Mr. Burke:    This depends on many factors and some of the most well-known carriers do not like to write this risk. The first thing they will look at is loss runs. If a company has had several claims or a large claim, it will greatly reduce the ability to negotiate. In addition, it is extremely important that the Agent and or Broker understands the industry so they will know what to ask the carrier to consider. The size of the company is also a factor they will look at and the controls they have in place to avoid litigation.

  • How much E & O coverage is sufficient (i.e., what should “aggregate limits” be)?

Attorney Paler:  I hate to provide a classic lawyer answer, but I can’t help it.  It depends!  It depends on the volume of checks that the screening company runs, whether the screening company has a large client base in high risk areas like California and New York, whether the screening company makes reporting judgment calls conservatively or aggressively, and the screening company’s asset portfolio.  In general, we like to see coverage limits of at least $2,000,000 on the low end and at least $5,000,000 for medium-large or large screening companies, but the “right” amount of coverage varies.

Mr. Burke: The rule of thumb in the industry is as much as you can comfortably afford. Limits of 2 million and 5 million are probably good for medium sized companies. Once you get to the larger companies with revenues approaching, or in excess of 10 million, we see limits of 7.5 million, 10 million, 15 million and beyond.

  • What does an E & O policy mean by deductible and what amount is reasonable?

Attorney Paler:  The deductible is the amount of money that an insured must pay before the insurance company begins footing the bill for a lawsuit.  They can vary substantially from policy to policy.  We have seen deductibles as low as $1,000 and as high as $150,000.  This number matters.  For example, if a company has a $75,000, 100,000, or $150,000, they will likely be handling single plaintiff cases without much help from the insurance company.  If the deductible is only $1,000, the company may be paying higher premiums than necessary.  We tend to prefer a deductible in the $10,000 to $20,000 range for most of our clients.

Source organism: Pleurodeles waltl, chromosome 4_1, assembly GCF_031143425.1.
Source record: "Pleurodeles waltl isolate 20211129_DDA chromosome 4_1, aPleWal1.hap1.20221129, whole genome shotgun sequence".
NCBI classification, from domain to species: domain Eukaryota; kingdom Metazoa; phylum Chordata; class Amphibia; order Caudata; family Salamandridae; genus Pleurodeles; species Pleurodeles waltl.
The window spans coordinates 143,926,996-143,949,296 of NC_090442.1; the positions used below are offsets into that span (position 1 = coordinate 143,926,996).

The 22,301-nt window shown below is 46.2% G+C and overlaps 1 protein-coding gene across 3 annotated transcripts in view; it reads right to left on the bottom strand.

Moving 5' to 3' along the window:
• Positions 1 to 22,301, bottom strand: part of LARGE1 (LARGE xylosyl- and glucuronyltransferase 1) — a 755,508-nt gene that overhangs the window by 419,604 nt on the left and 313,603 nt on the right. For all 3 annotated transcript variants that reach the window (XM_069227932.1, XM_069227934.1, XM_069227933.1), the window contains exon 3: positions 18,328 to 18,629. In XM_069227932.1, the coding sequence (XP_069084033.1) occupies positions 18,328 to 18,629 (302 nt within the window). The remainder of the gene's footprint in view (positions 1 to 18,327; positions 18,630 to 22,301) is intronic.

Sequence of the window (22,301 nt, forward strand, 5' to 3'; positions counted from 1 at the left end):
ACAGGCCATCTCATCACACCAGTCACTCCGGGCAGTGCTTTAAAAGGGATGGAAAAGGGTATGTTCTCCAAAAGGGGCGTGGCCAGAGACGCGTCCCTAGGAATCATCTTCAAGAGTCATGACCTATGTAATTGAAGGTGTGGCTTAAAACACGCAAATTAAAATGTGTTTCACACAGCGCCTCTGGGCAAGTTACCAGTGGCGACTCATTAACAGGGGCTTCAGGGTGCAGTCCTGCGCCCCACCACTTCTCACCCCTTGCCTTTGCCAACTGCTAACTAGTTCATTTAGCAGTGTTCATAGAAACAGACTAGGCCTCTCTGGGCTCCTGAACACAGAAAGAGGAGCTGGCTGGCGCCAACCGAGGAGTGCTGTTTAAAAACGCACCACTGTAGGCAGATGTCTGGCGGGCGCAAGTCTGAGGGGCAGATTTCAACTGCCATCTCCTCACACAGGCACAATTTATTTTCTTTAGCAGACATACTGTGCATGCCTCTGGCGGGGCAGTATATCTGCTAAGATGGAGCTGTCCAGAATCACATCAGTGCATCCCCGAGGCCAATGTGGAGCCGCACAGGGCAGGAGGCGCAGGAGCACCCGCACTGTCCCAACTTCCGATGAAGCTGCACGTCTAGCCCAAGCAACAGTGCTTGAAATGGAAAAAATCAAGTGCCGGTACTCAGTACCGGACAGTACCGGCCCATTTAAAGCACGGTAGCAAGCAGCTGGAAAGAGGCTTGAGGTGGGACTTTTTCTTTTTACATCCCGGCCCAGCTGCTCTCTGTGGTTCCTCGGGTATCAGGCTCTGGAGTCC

Mr. Burke: Companies with high claim activity can see deductibles or retentions as high as $150,000 and sometimes we will see a separate deductible for class actions. Ours typically run between $2,500 and $25,000. Most are $2,500 to $10,000.

  • If an insurance company is providing coverage for a CRA, can the CRA still use its regular attorney to defend it in a lawsuit?

Attorney Paler:  Most policies will state that insureds need to use “panel counsel” (i.e. law firms pre-selected and approved by the insurance company).  The problem is that most “panel counsel” know little to nothing about background screening claims, require the screening companies to spend lots of time educating them, and take far too long to cogently assess the value of a case.  Smart screening companies are pushing back on the “panel counsel” requirement and either seeking permission to select counsel of their choosing or getting their own counsel pre-approved.

Mr. Burke:  It is always best to have “choice of counsel” but for carriers that will not offer choice, which is the vast majority, many will agree to have a specific Attorney endorsed on the policy. We have seen carriers that have good FCRA Attorneys already on their panel such as Attorney Paler.

  • Would you expect an E & O insurance policy to cover emotional distress damages and does it matter?

Attorney Paler:  Often, they do not cover emotional distress damages.  This is a problem because in many single-plaintiff cases the emotional distress “damages” greatly exceed the amount of lost income or conventional monetary damages.  It’s worthwhile for screening companies to seek out an acceptable policy that has some amount of emotional distress damage coverage.